27/11/2019 - 15:21

Rinehart, MacTiernan go head-to-head

27/11/2019 - 15:21


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Two of WA’s most influential women presented competing views on the role of government at a recent agribusiness forum.

Rinehart, MacTiernan go head-to-head
Alannah MacTiernan says the business sector and government need to work together. Photo: Gabriel Oliveira

Two of WA’s most influential women presented competing views on the role of government at a recent agribusiness forum.

Gina Rinehart was among friends this week when she called for a “mini G20” to tackle government regulation and taxes.

Speaking at an agribusiness forum in Perth hosted by the Pastoralists & Graziers Association of WA, Mrs Rinehart said governments needed to spend less.

“If high-cost Australia wants to remain internationally competitive and encourage investment … we need our government to cut its onerous, investment-deterring burdens of government tape and taxes,” she said.

The executive chairman of mining giant Hancock Prospecting and pastoral company S. Kidman & Co suggested that industry leaders should get together to map out a path for government.

“We then hold a by invitation, mini G20 for agriculture, an invitation-only event for owners, chairman, CEOs, and any industry related experts we may choose to invite, across our whole industry, to discuss the most important matters relating to Australian agriculture,” she said.

“And then at the end of such a session, release an annual statement of key points.”

Gina Rinehart wants business leaders to push for red tape cuts.

Mrs Rinehart said the priorities should include significant tax cuts and a listing of specific regulations to be cut.

“I’d suggest including the unnecessary shortage of good water in this country,” she said.

Mrs Rinehart cited the experience of the US under President Donald Trump, including lower unemployment and higher wages.

“The proof is there. Cutting tax and government tape truly works,” she said.

“Indeed, last week the NASDAQ, Dow Jones and S&P 500 hit another record high.”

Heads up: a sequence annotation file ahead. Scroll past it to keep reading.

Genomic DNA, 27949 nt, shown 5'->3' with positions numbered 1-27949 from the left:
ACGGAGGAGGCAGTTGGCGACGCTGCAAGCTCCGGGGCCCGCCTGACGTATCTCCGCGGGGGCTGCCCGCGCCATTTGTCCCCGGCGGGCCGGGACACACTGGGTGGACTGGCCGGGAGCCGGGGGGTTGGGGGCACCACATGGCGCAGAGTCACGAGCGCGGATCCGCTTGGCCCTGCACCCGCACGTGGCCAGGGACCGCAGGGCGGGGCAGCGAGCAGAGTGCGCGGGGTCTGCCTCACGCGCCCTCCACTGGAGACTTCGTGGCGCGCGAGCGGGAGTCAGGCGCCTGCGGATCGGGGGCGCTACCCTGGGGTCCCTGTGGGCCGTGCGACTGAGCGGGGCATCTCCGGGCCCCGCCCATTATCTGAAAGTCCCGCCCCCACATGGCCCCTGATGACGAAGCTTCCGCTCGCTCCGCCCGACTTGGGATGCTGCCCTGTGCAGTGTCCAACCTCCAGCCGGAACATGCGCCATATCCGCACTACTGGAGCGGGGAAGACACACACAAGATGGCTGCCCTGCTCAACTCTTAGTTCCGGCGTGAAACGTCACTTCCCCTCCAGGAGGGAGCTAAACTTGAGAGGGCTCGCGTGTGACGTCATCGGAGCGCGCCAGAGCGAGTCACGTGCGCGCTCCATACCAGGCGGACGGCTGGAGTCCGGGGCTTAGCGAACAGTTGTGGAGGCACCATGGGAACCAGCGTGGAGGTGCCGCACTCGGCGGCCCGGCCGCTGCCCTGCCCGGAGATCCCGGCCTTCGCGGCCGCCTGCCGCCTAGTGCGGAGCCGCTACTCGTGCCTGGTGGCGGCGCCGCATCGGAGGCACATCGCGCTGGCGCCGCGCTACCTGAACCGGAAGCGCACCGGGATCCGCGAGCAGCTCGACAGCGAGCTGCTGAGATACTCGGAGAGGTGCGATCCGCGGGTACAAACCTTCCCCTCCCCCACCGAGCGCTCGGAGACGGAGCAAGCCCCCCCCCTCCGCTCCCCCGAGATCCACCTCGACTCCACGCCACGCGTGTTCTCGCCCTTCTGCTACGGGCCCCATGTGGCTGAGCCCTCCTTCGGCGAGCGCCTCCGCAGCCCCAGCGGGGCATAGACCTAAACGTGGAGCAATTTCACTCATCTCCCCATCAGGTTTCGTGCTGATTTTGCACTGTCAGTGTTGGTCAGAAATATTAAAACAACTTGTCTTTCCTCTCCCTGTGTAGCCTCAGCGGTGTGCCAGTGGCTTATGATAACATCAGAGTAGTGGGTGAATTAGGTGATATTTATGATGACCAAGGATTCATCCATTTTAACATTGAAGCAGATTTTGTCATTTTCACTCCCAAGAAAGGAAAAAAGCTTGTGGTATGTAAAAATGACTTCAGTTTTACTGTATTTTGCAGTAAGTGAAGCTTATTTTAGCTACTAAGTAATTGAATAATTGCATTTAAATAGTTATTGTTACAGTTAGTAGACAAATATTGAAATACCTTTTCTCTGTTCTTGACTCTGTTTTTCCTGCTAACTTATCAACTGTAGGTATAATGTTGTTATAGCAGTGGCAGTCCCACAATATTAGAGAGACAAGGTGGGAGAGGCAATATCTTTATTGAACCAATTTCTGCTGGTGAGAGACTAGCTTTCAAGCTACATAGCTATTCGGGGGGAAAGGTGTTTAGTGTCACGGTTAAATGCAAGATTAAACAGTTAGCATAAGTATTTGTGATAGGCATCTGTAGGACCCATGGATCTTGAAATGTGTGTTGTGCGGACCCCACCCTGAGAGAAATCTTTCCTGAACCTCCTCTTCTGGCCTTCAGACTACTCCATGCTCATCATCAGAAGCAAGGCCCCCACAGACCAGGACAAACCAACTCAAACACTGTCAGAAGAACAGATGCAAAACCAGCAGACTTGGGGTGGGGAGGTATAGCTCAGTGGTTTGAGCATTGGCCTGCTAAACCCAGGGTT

Mrs Rinehart warmed to her theme when she addressed the National Agriculture and Related Industries Day dinner.

“Sitting around in the goat cheese, soy milk latte cafes and bars, are those in the cities, increasingly distancing themselves from those working hard in country areas, and increasingly raising their voices against dams and the very industry that enables them to have fresh produce from a clean-air country,” she said.

She finished up by criticising the “toddle towards a nanny state … where the government controls our lives and businesses more and more”.

While Mrs Rinehart won support from many in the audience, she was taken to task by Agriculture Minister Alannah MacTiernan, who has often differed with the PGA.

“This is not about a nanny state, it’s about a truly respectful collaboration between the industry and government,” the minister told the agribusiness forum.

Ms MacTiernan praised farmers for their hard work, innovation and achievements, such as the quadrupling of grain production in WA over the past 30 years despite declining rainfall.

“None of this could be done without a partnership and collaboration with government,” she said.

Ms MacTiernan said R&D within government departments was particularly important, and she was seeking to enhance interaction between researchers and industry groups.

The minister said opportunities for Western Australian farmers lay in quality niches.

“We are never going to become the food bowl of Asia,” she said.

“Recent analysis showed that even if we increased production by 200 per cent, we will only be 1.5 per cent of the Asian market.”

Ms MacTiernan said there were still plenty of opportunities.

“We are going to need very high provenance, and very high traceability,” she said.

“We will need proof that we have strong biosecurity and high animal welfare standards.

“We need a regulatory environment that underpins these industries.

“The notion that we should get rid of all those functions within government just misunderstands where the market is going today.

“The market is wanting assurance about food safety and that requires government authentication.”

Ms MacTiernan cited the recent announcement that citrus canker had been eradicated from the north of WA, about 18 months after it was first detected.

Department of Primary Industries and Regional Development staff visited more than 13,000 properties across northern WA and removed 1,520 citrus plants.

Industry speakers at the agribusiness forum, including Craig Mostyn Group chief executive Patrick Walsh, agreed on the importance of Australia being a premium producer.

Mr Walsh called for more action to stop the entry of African swine fever, which has decimated the pork industry in China, and the spread of feral pigs.

“The government response has to be better,” he said.


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